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These are the Kansans who made the supreme sacrifice while serving in World War 2

Photo of flags at Arlington National Cemetery in Arlington, Va., May 17, 2013. (U.S. Coast Guard photo by Petty Officer 2nd Class Patrick Kelley/TNS)
September 06, 2020

In the weeks and months following Japan’s attack on Pearl Harbor on Dec. 7, 1941, Kansans answered the call to serve their country.

All told, an estimated 215,000 Kansans, a little over 12% of the state’s population at the time, were in uniform during World War II.

Sept. 2, 2020, marks 75 years since Japan signed formal surrender documents aboard the USS Missouri, officially marking the end of the war.

The number of lives lost during those terrible years was extraordinarily high. Among that number were 5,476 Kansans in the Army, Navy, Marines, Coast Guard and Merchant Marines who laid down their lives for our country.

The Eagle is taking the time to honor these heroes by listing their names, ranks and military branches — and in some cases, stories and photos shared by family and friends — in a searchable database below.

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Stories you’ll find include how Navy Lt. B.F. “Bud” Humphrey braved “the atrocious conditions” of Japanese war camps for 2 1/2 years only to die when a Japanese ship transporting him and hundreds of other prisoners came under U.S. fire.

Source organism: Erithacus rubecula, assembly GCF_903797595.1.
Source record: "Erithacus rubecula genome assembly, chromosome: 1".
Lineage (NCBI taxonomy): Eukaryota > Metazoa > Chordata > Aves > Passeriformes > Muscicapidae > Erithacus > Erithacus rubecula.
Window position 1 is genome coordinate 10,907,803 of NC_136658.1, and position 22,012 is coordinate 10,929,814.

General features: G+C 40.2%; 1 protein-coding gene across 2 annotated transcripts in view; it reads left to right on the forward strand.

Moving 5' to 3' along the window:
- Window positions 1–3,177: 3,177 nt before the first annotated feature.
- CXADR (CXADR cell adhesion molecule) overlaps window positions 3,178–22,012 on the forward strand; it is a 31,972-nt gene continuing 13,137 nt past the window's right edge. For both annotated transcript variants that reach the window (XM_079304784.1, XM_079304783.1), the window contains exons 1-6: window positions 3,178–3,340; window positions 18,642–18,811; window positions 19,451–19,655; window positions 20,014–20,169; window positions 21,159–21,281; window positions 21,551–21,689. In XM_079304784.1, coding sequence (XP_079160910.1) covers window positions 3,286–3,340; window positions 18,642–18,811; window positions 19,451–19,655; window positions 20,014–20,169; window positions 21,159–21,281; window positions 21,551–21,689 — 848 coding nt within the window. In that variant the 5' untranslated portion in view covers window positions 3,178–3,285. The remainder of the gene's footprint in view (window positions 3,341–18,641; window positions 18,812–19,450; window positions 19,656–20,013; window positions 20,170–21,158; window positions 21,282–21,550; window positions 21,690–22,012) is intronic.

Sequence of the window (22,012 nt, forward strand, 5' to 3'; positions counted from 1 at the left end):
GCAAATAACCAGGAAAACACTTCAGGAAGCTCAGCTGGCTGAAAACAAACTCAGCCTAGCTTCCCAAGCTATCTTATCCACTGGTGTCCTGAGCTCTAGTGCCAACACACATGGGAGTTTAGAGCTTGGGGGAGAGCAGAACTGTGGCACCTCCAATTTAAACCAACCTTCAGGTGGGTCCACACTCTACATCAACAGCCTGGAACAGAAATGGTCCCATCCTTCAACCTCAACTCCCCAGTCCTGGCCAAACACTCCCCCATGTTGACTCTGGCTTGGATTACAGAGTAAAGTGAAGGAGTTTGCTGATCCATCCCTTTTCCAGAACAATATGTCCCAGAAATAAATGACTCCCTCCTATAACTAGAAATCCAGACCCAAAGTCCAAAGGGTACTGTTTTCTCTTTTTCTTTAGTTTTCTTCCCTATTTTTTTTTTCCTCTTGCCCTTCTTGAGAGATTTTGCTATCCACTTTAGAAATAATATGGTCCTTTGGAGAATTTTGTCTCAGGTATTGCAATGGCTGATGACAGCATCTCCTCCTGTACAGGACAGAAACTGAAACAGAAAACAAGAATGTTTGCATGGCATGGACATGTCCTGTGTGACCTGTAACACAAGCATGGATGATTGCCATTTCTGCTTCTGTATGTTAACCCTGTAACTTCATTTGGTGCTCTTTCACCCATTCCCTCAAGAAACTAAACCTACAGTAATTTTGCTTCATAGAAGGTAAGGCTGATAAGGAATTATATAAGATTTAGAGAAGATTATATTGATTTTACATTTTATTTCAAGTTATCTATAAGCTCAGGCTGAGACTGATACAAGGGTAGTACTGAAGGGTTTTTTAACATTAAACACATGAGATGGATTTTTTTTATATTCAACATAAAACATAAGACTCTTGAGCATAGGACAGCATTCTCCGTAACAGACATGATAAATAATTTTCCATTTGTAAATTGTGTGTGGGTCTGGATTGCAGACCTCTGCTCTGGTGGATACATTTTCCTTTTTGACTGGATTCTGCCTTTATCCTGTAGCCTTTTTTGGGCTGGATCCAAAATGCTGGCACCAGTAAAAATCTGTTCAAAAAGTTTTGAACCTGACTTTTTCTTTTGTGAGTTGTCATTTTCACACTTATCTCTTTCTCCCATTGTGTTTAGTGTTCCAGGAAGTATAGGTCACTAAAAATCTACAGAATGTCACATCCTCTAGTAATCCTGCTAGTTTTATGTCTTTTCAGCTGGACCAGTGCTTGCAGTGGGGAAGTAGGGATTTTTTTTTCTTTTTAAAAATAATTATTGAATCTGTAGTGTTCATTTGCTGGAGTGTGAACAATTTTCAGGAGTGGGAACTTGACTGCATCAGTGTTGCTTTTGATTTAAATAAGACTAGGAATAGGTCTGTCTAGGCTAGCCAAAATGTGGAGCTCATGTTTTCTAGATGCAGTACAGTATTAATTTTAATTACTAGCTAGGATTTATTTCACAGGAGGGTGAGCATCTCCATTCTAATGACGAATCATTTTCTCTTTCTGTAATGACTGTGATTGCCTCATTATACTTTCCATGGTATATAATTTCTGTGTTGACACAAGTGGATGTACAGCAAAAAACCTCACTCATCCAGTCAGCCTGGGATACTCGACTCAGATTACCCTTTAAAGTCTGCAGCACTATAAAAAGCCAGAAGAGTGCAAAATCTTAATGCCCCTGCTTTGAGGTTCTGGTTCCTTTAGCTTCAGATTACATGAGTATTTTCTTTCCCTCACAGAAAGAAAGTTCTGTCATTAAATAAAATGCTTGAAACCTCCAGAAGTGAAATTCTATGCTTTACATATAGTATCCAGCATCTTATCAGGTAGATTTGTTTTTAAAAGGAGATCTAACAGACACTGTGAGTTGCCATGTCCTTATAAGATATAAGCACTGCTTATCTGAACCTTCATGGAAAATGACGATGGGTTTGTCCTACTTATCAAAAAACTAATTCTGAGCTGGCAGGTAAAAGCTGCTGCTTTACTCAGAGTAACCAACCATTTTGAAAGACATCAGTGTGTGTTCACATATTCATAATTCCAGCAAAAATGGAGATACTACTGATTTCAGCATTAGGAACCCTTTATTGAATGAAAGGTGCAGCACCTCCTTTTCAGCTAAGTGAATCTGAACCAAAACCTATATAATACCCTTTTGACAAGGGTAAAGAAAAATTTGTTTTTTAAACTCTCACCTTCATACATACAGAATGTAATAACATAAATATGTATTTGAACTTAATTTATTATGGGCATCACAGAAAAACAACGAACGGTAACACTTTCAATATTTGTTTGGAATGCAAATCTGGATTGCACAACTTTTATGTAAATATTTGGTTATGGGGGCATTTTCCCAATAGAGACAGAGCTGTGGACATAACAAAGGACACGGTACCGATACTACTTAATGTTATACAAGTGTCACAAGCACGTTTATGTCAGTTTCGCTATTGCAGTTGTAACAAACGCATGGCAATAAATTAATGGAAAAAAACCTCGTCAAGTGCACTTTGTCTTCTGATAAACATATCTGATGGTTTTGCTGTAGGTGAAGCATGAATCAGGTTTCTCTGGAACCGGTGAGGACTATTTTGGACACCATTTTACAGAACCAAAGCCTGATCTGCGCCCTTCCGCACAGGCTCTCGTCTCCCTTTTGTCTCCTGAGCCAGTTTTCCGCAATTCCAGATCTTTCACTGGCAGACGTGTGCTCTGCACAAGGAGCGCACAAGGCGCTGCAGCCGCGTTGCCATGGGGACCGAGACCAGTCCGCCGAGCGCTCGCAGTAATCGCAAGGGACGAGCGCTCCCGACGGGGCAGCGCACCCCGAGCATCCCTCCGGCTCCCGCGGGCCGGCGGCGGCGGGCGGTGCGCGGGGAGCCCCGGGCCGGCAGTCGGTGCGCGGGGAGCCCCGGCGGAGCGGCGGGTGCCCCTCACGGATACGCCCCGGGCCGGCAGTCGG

And how Franklin Davis, the third of six children, left his family’s rural Williamsburg farm to join the Army in 1943 only to go missing in action a little over a year later when German E boats sank American vessels engaging in D-Day pre-invasion rehearsals.

Virgil Allen Standley’s sister tells how he joined the ranks so young his “mama had to sign papers” and how he hoped to become a pilot but settled for an Army Air Force electrical technician position because his eyeglasses made him ineligible to fly.

There’s also a story about two lifelong friends — Belle Plaine boys John “Jack” Tennery and Max Barner — who died when their planes went down in Italy in 1943 and 1944. They are forever memorialized together in a Kansas cemetery garden where small white crosses bear the names of those killed in the World Wars.

As you search through the database, you’ll also notice photos and stories are missing for most of the Kansans who died.

We encourage you to tell us more about these service members by sharing their images, letters, news clippings and a little about their lives and deaths. We will update the database as new information comes in.

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© 2020 The Wichita Eagle